Cloudways: You love your work. But, when you want to chill out, what do you do? Do you like to go on adventurous activities or just pass your time by listening to some music? What kind of movies do you watch?

Tomaž Zaman: Despite what online media says about startups (how exciting they are and all), the truth is the excitement comes after hard work—and a lot of it. Luckily, I haven’t lost my passion. There are always tons of new things to learn, so it never ceases to stay interesting, which is why I still consider it as a hobby, and not a job. Full time hobby, so to speak.

Because of that, I can’t even imagine what being bored feels like. Even more so because I have 4 small kids waiting at home for me to spend with them. They are my reason to keep going when things get rough and a much needed distraction. Otherwise, I’d brainstorm about the business 24/7.

On weekends, I always try to spend a bit more time with the family, so we often go to the pool or out in the nature (we live in the countryside). Sometimes, on warm spring and summer days, we visit one of the airports where I do my favorite (the only, really) adventurous activity: skydiving.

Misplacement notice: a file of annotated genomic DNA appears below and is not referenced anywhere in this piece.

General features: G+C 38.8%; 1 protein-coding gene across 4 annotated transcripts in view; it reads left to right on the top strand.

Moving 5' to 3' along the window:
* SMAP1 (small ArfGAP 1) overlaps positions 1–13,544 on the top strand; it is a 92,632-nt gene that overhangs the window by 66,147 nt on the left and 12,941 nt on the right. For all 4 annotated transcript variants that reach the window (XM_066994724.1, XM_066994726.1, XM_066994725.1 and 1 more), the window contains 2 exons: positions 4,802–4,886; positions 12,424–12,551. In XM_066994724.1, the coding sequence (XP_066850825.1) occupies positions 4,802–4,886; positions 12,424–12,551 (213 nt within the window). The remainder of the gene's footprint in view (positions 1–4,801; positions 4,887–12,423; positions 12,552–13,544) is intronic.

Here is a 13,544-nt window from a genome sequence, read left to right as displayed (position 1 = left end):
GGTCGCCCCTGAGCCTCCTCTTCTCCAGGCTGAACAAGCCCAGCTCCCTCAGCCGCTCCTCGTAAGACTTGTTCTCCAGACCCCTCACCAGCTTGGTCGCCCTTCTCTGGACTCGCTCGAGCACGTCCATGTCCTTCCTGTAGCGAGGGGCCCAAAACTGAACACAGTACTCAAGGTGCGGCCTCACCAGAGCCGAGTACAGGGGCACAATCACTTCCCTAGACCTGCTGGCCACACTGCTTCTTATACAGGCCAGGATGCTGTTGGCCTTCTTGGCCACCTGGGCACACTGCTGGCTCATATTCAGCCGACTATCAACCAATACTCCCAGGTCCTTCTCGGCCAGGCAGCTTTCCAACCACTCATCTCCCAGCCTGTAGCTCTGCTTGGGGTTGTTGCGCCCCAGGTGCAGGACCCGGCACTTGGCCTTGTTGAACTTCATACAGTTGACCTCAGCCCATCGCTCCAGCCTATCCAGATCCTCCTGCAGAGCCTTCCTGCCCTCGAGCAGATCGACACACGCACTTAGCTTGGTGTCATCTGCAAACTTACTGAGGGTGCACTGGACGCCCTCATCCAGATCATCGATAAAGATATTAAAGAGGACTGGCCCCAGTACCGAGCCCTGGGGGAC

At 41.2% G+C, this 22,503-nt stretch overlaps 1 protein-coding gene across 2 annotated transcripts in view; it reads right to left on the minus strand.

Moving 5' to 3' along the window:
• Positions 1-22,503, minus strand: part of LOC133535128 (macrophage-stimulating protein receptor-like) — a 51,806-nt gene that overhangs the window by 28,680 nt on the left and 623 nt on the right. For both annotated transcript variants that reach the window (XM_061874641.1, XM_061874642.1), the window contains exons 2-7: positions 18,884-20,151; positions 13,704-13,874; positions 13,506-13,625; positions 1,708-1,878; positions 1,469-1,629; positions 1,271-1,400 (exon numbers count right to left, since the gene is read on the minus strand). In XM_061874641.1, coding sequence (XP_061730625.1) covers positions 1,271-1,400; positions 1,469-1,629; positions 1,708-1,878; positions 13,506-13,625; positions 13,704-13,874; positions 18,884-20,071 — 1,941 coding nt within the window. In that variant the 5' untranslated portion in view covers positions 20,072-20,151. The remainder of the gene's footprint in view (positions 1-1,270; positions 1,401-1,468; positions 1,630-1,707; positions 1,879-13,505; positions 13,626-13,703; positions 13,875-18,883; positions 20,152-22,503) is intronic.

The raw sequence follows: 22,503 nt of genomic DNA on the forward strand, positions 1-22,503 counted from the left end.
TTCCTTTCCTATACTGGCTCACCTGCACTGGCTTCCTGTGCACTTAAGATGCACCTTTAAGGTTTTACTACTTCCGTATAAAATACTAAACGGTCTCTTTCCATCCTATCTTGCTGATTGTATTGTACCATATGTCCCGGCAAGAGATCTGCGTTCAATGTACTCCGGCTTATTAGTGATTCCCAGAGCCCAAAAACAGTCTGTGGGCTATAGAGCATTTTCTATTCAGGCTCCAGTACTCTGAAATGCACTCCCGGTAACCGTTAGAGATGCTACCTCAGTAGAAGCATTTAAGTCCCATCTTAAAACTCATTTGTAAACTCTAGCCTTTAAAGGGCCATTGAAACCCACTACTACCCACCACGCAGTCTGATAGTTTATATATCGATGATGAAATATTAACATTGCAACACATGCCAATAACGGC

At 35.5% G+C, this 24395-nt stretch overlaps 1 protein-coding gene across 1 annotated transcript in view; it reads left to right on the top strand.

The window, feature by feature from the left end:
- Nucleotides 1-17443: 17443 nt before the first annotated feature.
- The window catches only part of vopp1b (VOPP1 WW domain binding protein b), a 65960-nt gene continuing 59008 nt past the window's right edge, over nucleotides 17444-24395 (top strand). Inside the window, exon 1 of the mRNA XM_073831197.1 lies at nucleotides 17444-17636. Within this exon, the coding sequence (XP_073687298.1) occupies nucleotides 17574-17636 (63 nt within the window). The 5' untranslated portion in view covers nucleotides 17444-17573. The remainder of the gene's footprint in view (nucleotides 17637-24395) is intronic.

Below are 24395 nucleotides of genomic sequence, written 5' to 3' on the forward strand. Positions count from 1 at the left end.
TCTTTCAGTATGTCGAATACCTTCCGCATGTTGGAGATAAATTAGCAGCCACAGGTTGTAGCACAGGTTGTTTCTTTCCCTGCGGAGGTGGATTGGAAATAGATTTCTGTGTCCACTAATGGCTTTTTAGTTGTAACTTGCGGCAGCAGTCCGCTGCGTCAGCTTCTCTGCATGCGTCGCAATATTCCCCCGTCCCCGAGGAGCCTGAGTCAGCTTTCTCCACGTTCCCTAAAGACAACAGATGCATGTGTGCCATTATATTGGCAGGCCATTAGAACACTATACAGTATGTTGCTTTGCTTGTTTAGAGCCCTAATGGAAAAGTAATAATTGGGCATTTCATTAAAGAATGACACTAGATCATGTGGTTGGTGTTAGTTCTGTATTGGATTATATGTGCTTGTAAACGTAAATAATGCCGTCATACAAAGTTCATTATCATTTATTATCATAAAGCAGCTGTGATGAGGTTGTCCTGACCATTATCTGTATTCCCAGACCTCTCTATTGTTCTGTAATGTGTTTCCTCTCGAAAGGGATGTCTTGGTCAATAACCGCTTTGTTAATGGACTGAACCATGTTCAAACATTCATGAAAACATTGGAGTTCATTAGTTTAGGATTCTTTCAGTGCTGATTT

Tomaž Zaman

There are no words to describe the sensation of jumping out of an airplane or a helicopter at 4000 meters. No brainstorming, stress, business… Only adrenaline and pleasure.

On weekdays though, the only time I have for myself and my wife are evenings, when kids go to bed. So pretty much every evening, we see a movie (or an episode of our favorite TV show). I’m a huge fan of sci-fi and comic book movies, especially Marvel based or anything that starts with “Star”. On rare occasions, I also boot up my PS3 and play some RPG games, but as I’ve grown older, I got quite picky, so not every game will impress me anymore.

Cloudways: WordPress security is a serious issue these days. Many web development agencies are facing brute force attacks and other vulnerabilities. What are your common practices to protect your clients?